Growing experimental and clinical data highlight a complex interaction among lipids, immune cells, and the hepatic inflammatory responses [14]. Accumulation of lipid leads to inflammatory cell infiltration and activation which promotes secondary tissue injury and organ dysfunction [1]. Key aspects in the regulation of this process remain unclear, particularly the intersection of lipid metabolism and immune cell function whether it be direct or indirect through hepatocellular stress/damage. Peroxisome proliferator activated receptor alpha (PPARα) is a nuclear hormone receptor associated with proliferation of peroxisomes in the hepatocytes of rodents in response to a number of naturally occurring as well as synthetic compounds [5]. PPARα is also a regulator of the production of a number of enzymes including acyl Coenzyme A oxidase (AOX) involved in the metabolism of fatty acids within the liver [6, 7]. As a result, mice deficient in this AOX present with an age dependent increase in the accumulation of hepatocellular fat or steatosis.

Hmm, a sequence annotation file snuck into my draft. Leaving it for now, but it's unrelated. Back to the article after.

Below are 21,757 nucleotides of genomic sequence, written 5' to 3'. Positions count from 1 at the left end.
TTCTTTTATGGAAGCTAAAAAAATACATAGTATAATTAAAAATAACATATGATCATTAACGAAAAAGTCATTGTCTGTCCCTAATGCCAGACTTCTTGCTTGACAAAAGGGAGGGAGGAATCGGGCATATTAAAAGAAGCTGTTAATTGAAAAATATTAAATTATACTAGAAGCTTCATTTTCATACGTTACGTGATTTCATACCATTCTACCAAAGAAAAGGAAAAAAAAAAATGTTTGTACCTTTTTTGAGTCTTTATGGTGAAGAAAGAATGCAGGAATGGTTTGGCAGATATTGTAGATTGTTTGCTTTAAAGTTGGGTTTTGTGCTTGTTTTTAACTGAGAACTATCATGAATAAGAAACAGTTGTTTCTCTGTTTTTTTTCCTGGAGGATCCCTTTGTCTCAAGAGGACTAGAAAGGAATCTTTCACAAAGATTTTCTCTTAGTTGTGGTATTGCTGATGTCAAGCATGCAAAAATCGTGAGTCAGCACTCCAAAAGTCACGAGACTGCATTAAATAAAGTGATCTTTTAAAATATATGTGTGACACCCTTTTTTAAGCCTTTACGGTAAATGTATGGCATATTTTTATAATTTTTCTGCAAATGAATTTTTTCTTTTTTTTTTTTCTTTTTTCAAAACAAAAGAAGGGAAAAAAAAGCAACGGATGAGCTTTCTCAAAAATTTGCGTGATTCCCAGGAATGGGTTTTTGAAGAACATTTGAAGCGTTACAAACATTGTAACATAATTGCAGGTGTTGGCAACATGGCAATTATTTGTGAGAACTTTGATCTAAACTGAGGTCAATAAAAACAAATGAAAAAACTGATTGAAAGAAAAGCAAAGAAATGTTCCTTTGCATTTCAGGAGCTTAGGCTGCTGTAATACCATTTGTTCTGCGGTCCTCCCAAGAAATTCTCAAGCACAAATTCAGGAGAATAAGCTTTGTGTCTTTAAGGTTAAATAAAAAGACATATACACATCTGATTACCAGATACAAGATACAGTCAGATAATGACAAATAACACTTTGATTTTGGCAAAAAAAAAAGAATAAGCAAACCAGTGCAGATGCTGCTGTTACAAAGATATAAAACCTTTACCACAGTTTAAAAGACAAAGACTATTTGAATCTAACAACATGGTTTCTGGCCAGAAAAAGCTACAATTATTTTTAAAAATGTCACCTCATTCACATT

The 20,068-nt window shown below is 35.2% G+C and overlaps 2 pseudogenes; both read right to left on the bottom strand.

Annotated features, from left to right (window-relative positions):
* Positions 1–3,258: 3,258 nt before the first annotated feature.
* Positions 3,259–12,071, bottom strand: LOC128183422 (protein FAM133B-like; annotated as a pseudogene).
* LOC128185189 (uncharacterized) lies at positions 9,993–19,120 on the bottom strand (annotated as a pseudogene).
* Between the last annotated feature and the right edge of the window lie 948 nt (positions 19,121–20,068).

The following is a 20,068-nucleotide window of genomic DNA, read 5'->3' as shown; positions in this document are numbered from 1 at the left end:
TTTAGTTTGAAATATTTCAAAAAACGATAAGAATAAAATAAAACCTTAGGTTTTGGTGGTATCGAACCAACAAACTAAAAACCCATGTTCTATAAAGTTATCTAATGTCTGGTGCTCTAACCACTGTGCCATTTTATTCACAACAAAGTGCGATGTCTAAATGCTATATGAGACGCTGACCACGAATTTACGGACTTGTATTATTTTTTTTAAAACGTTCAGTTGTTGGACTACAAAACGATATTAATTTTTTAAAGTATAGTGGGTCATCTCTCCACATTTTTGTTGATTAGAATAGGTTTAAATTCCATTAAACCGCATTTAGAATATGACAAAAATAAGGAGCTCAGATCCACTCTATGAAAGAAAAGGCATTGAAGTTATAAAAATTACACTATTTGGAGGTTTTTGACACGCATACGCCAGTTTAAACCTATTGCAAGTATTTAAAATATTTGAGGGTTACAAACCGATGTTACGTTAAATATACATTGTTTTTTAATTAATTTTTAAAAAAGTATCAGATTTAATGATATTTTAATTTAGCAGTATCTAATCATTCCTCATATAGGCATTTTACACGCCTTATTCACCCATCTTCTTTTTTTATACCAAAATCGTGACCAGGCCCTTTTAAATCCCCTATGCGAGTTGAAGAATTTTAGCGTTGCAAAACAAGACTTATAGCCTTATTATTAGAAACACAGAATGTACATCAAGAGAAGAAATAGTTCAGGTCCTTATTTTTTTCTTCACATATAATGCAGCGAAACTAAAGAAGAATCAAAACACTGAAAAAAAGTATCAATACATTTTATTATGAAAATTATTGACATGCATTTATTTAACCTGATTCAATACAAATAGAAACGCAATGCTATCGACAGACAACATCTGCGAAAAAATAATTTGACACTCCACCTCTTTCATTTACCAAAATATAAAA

PPARα also plays a prominent role in inflammatory response [810]. For example, foam cell formation is reduced by the ligand-specific activation of PPARα in a model of hypercholesterolemia induced atherosclerosis [11]. Human monocyte-derived macrophages have also shown sensitivity to PPARα ligand activation with increased levels of apoptosis [9, 10, 12]. Further investigation has revealed an inhibitory effect of PPARα on the pro-inflammatory transcription factor nuclear factor kappa B (NFκB), a possible mechanism for its anti-inflammatory actions [13]. Jones et al. also report the presence of PPARα in CD4+ T lymphocytes in rodents [14]. As with macrophages, PPARα in T lymphocytes appears to regulate the activity of NFκB suggesting a common mechanism and role in immune cell function [14]. Interestingly, studies have also demonstrated a dysregulation of cytokine production in T lymphocytes from PPARα-deficient (PPARα−/−) mice whereby deficient cells produce significantly larger quantities of interferon gamma (IFNγ) in response to anti-CD3/anti-CD28 activation [15]. Such data would suggest that PPARα is capable of modulating the function and immunological response of a variety of immune cells from macrophages to T cells and therefore may play a significant role in the determination of T cell responsiveness in vivo.